With last year’s carryover still occupying many grain bins here in Indiana and the condition of some of that crop, Purdue Ag and Biological Engineering Professor and field safety specialist Bill Field is cautioning that the potential for grain entrapment is higher this year.
“In the last few weeks we’ve had four people entrapped in soybeans, which is fairly rare for us, and it’s from last year’s soybeans that were put in out of condition or too wet and now they’re having a devil of a time to get them back out of storage.”
Those incidents included farmers going into the bins to break up the grain with various objects, one being a pick-axe. Field said many are trying to make room to mix this year’s grain with last year’s and it’s leading farmers to take some risks.
While it may be too late for last year’s crop already in the bin, Field says don’t make that mistake with this year’s crop at harvest time.
“We’re really trying to emphasize that the best way to prevent entrapments in grain is not to have a great rescue team in place, but rather having good grain going into storage. So, everything needs to be dried down, we can’t store for very long, anything about 14% or 15% and any attempts above that for any length of time increases the likelihood of it going out of condition. Then people are going to have to fight with it to get it out later.”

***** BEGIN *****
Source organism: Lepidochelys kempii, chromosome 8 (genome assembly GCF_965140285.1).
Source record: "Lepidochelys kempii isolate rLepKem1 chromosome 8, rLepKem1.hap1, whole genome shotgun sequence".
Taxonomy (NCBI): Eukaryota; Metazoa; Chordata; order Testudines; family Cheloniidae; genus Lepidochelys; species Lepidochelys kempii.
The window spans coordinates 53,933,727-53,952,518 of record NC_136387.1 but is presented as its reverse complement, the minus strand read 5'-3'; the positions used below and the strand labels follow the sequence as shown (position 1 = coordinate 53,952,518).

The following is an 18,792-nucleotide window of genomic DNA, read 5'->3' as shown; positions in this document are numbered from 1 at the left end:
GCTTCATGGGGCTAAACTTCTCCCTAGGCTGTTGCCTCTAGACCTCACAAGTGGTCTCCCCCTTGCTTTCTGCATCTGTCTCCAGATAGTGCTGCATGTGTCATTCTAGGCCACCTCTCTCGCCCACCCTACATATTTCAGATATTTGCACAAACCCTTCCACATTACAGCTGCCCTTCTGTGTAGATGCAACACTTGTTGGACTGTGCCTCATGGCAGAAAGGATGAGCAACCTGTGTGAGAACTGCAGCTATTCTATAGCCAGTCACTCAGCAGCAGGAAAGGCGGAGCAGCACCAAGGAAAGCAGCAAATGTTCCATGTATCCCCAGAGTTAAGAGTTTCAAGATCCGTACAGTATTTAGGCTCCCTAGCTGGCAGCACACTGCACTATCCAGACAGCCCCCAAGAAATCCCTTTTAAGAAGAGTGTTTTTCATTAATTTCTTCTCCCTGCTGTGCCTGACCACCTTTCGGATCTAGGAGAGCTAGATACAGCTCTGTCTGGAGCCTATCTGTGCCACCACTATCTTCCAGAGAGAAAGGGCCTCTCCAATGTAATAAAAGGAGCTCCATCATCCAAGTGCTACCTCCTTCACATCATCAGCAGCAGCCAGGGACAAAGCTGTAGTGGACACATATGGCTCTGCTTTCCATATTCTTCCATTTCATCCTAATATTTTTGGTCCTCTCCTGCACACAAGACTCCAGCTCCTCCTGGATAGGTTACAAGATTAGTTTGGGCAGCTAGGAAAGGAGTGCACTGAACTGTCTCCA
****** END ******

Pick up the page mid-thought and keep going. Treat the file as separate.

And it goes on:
Field knows farmers are looking for efficient and expeditious ways of getting things done at harvest time; however, especially this year with all of the late planting, he recommends, “Let’s be a little patient this fall. We’re going to, hopefully, have a lot of sunshine, we still have some growing time left. Let’s wait as long as possible before you put the grain into storage.”
Field spoke at the Purdue Crops Field Day in West Lafayette on Thursday.